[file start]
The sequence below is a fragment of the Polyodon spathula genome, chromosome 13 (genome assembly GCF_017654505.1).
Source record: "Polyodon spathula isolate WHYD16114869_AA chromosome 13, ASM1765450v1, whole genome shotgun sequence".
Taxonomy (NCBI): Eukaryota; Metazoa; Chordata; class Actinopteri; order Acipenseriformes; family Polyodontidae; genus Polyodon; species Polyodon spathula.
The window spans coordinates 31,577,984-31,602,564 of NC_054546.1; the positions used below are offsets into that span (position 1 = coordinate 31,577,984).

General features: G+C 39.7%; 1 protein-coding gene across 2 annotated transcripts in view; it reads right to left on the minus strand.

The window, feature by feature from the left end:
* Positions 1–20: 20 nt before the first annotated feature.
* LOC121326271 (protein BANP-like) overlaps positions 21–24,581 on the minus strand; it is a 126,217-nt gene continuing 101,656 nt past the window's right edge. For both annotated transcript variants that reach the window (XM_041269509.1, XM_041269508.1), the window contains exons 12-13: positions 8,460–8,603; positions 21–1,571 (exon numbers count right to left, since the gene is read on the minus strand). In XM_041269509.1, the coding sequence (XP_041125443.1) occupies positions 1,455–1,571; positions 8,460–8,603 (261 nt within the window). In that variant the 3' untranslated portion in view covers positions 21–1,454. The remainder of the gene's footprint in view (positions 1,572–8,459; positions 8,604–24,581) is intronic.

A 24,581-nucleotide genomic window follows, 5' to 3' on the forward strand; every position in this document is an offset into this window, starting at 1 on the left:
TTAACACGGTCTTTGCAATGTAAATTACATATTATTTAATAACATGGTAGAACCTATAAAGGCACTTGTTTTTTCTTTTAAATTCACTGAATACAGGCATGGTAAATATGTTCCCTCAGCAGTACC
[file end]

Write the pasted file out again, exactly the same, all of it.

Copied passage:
The sequence below is a fragment of the Polyodon spathula genome, chromosome 13 (genome assembly GCF_017654505.1).
Source record: "Polyodon spathula isolate WHYD16114869_AA chromosome 13, ASM1765450v1, whole genome shotgun sequence".
Taxonomy (NCBI): Eukaryota; Metazoa; Chordata; class Actinopteri; order Acipenseriformes; family Polyodontidae; genus Polyodon; species Polyodon spathula.
The window spans coordinates 31,577,984-31,602,564 of NC_054546.1; the positions used below are offsets into that span (position 1 = coordinate 31,577,984).

General features: G+C 39.7%; 1 protein-coding gene across 2 annotated transcripts in view; it reads right to left on the minus strand.

The window, feature by feature from the left end:
* Positions 1–20: 20 nt before the first annotated feature.
* LOC121326271 (protein BANP-like) overlaps positions 21–24,581 on the minus strand; it is a 126,217-nt gene continuing 101,656 nt past the window's right edge. For both annotated transcript variants that reach the window (XM_041269509.1, XM_041269508.1), the window contains exons 12-13: positions 8,460–8,603; positions 21–1,571 (exon numbers count right to left, since the gene is read on the minus strand). In XM_041269509.1, the coding sequence (XP_041125443.1) occupies positions 1,455–1,571; positions 8,460–8,603 (261 nt within the window). In that variant the 3' untranslated portion in view covers positions 21–1,454. The remainder of the gene's footprint in view (positions 1,572–8,459; positions 8,604–24,581) is intronic.

A 24,581-nucleotide genomic window follows, 5' to 3' on the forward strand; every position in this document is an offset into this window, starting at 1 on the left:
TTAACACGGTCTTTGCAATGTAAATTACATATTATTTAATAACATGGTAGAACCTATAAAGGCACTTGTTTTTTCTTTTAAATTCACTGAATACAGGCATGGTAAATATGTTCCCTCAGCAGTACC